For this list, we’re gonna talk about “The Cosmopolitans,” her second-most recent novel. In a beautiful essay in the Los Angeles Review of Books, Hugh Ryan writes, “While no one book can contain the revelations of an entire career, ‘The Cosmopolitans’ is a novel that has deep roots in Schulman’s nonfiction, which I would broadly classify as an attempt to explore, catalog, and explain the queer experience in America today through the specific lens of her own life.” The novel is set in 1958 New York City and tells the story of Bette, a middle-aged secretary who was driven away from her family in Ohio; Earl, Bette’s neighbor and best friend, a gay Black man; and Hortense, Bette’s young cousin who appears one day at Bette’s home.
Consider this your motivation to read at least one Sarah Schulman work in your lifetime (and hopefully many, many more).
15. “Beyond the Pale” by Elana Dykewomon
Elana Dykewomon, born Elana Nachman, is a Jewish lesbian activist and writer who describes herself as “a Lesbian Separatist, descendant of the Baal Shem Tov, typesetter, [and a] poet.” She changed her last name to Dykewomen for her second book, “an expression of her strong commitment to the lesbian community and a way to keep herself ‘honest,’ since anyone reading the book would know the author was a lesbian,” and for her third book, she became “Dykewomon” so as to “avoid etymological connection with men.”
Her novel “Beyond the Pale” is the story of two Jewish women: Gutke Gurvich, a midwife from the Russian shtetl who immigrates to New York, and Chava Meyer, a Russian Jew whose birth is attended to by Gutke, who survives a pogrom. As the Jewish Book Council writes, “Both epic and intimate, the book takes readers deep inside diverse worlds, with harrowing and heroic stories of midwifery, the Russian pogroms, and early lesbian life.”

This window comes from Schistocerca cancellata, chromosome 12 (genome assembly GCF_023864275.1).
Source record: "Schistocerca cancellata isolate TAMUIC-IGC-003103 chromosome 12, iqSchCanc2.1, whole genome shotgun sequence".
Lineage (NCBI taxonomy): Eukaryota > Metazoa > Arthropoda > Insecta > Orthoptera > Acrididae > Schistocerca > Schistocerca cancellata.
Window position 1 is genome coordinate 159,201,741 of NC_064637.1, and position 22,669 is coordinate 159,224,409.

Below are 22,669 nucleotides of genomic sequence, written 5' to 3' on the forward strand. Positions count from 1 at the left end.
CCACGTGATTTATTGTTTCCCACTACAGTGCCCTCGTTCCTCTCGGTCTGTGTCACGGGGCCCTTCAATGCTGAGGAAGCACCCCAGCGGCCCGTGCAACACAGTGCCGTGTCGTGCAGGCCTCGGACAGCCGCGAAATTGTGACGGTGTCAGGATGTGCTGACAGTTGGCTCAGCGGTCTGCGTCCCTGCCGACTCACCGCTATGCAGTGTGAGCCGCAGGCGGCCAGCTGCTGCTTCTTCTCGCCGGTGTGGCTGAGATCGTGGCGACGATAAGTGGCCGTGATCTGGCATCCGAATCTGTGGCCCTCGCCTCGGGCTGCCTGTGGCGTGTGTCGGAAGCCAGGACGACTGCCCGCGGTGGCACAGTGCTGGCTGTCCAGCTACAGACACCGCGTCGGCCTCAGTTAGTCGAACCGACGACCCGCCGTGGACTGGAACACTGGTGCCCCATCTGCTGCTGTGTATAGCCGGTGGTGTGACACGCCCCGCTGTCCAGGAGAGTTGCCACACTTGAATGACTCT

16. “Camp” by L.C. Rosen
“Camp” takes place at the LGBTQ Camp Outland, where theater-loving Randy Kapplehoff is determined to finally win over his eternal summer crush, Hudson Aronson-Lim, by transforming himself into “Del” — a masculine, athletic alter-ego. It’s a story about the masks we all sometimes wear, and about how toxic masculinity can creep into the most accepting, queer-friendly spaces. But it’s also a delightful story of summer love between two Jewish boys.
For young queer readers, Rosen hopes they take away that “there’s no right way to be queer, and anyone who tells you as much is (intentionally or not) hurting you. That masc and femme are both types of drag, and you should be able to pick one, the other, or some combination of the two to dress yourself in any day. That just because straight kids will often see you as just the queer kid doesn’t mean you can’t be some other kind of kid on top of that — jock, nerd, theater kid, goth, whatever. You get to try on all these identities, same as the straight kids do, and take the parts of them you like the best to assemble who you want to be. You get to be whoever you want to be. Don’t let anyone tell you you don’t. But also — and this is important for teen readers — be who you need to be to keep yourself safe, too. You can keep who you are like a secret inside if you need to. That’s one special talent all queer people have.”